Key Takeaway: Below-normal precipitation is anticipated across the northern Missouri River Basin for January through March 2024. There is a slight chance for above-normal precipitation across Colorado, Kansas, and Nebraska.

For January through March 2024, odds favor below-normal precipitation (33%–50% probabilities) across the northern Missouri River Basin. Odds favor above-normal precipitation (33%-40% probabilities) for Colorado, Kansas, and Nebraska during this time frame as well.
 This map shows the probability (percent chance) of above-normal (green hues), near-normal (gray hues), or below-normal (brown hues) precipitation for January through March 2024. White areas indicate equal chances of above-, near-, or below-normal precipitation. Source: NOAA’s Climate Prediction Center.

Figure 8. Seasonal Drought Outlook (Valid December 21–March 31, 2024)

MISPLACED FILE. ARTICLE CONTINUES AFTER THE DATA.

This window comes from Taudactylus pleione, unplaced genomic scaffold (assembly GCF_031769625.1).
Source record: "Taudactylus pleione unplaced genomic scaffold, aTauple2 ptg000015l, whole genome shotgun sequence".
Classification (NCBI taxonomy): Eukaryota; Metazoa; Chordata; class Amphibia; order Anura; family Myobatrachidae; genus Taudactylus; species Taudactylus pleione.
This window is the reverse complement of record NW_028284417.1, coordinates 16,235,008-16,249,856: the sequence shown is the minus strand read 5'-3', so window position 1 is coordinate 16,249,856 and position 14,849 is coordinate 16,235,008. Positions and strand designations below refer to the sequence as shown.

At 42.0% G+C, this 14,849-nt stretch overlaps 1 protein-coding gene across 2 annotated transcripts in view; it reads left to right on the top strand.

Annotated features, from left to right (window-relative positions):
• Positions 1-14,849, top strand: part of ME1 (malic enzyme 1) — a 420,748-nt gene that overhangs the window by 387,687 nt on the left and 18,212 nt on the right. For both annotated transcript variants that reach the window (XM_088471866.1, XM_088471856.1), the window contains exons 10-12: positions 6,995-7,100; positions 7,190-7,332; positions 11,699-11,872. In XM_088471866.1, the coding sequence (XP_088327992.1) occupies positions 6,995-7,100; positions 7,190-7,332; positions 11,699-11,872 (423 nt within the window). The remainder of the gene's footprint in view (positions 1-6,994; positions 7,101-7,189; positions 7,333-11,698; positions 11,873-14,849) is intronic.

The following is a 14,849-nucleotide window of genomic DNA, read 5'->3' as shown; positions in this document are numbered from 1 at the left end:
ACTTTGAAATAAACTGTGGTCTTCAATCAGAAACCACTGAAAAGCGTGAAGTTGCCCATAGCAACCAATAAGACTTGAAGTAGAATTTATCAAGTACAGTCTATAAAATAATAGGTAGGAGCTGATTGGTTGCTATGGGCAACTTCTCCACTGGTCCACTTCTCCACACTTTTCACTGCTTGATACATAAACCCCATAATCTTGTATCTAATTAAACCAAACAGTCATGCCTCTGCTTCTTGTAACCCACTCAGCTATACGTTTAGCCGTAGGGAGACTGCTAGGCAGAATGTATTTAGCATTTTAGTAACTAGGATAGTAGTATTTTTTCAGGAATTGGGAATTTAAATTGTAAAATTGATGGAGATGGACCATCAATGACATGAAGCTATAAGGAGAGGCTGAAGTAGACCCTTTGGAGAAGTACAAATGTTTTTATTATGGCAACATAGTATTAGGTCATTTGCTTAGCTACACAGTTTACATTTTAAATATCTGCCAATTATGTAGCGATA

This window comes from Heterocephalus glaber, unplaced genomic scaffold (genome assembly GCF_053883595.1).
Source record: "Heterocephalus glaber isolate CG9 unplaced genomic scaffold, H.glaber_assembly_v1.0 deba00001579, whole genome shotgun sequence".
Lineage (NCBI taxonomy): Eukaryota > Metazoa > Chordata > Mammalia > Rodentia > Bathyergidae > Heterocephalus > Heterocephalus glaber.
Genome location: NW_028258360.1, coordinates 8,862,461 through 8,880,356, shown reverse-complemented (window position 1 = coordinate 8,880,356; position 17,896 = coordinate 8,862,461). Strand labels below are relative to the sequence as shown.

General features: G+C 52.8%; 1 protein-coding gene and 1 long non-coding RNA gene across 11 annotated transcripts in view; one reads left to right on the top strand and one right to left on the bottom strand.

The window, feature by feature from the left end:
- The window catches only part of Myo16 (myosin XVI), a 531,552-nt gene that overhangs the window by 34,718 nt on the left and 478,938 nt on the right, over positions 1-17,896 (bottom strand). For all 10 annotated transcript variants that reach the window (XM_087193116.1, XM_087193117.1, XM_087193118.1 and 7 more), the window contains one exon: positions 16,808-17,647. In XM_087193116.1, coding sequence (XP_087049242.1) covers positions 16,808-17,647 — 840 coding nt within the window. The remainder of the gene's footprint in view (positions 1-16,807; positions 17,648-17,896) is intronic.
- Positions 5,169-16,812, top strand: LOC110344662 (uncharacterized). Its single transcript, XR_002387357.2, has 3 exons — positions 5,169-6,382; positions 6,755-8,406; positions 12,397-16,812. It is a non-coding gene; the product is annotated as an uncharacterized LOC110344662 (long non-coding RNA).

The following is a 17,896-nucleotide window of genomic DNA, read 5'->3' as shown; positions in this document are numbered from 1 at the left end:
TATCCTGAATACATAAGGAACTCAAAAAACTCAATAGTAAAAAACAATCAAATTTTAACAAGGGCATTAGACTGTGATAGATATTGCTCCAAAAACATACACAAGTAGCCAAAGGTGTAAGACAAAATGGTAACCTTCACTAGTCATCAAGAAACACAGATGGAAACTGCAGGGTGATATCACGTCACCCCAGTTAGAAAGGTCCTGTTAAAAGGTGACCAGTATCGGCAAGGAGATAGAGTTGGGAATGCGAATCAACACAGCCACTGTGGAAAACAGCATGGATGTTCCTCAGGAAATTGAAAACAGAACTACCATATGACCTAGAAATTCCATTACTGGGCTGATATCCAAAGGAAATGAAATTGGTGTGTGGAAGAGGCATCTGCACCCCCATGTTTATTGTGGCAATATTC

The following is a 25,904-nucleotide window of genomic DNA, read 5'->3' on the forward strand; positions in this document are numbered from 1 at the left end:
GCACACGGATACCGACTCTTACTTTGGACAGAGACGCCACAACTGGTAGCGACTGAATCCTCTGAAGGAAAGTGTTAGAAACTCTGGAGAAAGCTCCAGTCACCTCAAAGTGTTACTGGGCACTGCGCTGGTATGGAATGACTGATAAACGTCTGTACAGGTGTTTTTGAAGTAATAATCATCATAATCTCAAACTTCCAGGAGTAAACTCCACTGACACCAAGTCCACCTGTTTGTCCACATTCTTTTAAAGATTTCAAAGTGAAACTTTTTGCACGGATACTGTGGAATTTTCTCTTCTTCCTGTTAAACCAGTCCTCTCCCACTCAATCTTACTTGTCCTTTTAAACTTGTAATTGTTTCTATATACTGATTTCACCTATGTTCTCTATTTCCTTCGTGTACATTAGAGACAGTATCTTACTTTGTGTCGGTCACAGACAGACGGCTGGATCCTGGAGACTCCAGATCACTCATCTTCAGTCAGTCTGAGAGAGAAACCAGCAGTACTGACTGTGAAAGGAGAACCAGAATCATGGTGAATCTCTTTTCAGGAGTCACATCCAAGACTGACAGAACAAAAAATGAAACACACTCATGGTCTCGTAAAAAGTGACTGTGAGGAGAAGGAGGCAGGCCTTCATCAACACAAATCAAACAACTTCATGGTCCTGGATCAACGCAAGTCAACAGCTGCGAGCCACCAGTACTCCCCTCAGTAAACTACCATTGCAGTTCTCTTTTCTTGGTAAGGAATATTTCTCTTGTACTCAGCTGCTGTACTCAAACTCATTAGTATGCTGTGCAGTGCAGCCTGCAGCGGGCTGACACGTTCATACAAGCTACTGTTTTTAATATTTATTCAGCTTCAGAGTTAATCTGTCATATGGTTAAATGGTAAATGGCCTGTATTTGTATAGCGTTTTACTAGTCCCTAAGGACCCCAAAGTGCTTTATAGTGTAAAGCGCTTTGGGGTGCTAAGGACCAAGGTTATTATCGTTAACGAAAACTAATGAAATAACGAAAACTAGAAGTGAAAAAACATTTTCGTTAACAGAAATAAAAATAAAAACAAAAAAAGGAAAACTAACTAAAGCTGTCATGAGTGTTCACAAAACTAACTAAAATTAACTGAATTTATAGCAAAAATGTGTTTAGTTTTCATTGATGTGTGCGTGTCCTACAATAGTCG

Key Takeaway: Drought is expected to persist across areas in drought in the Missouri River Basin, which includes Nebraska, Kansas, Missouri, Iowa, and northern North Dakota. Drought in the Northern Rockies is expected to persist and/or develop as well. There often isn’t much change in drought over the winter as soils are frozen and this limits the ability to replenish soil moisture.

Drought is expected to persist throughout the winter (December 21, 2023 through March 31, 2024) across areas already in drought including Nebraska, Kansas, Iowa, Missouri, and northern North Dakota.
This Seasonal Drought Outlook map shows whether drought is predicted to develop (yellow), remain (brown), improve (gray/beige), or be removed (green) in the December 21-March 31, 2024 time frame. Source: NOAA’s Climate Prediction Center. Map from Drought.gov.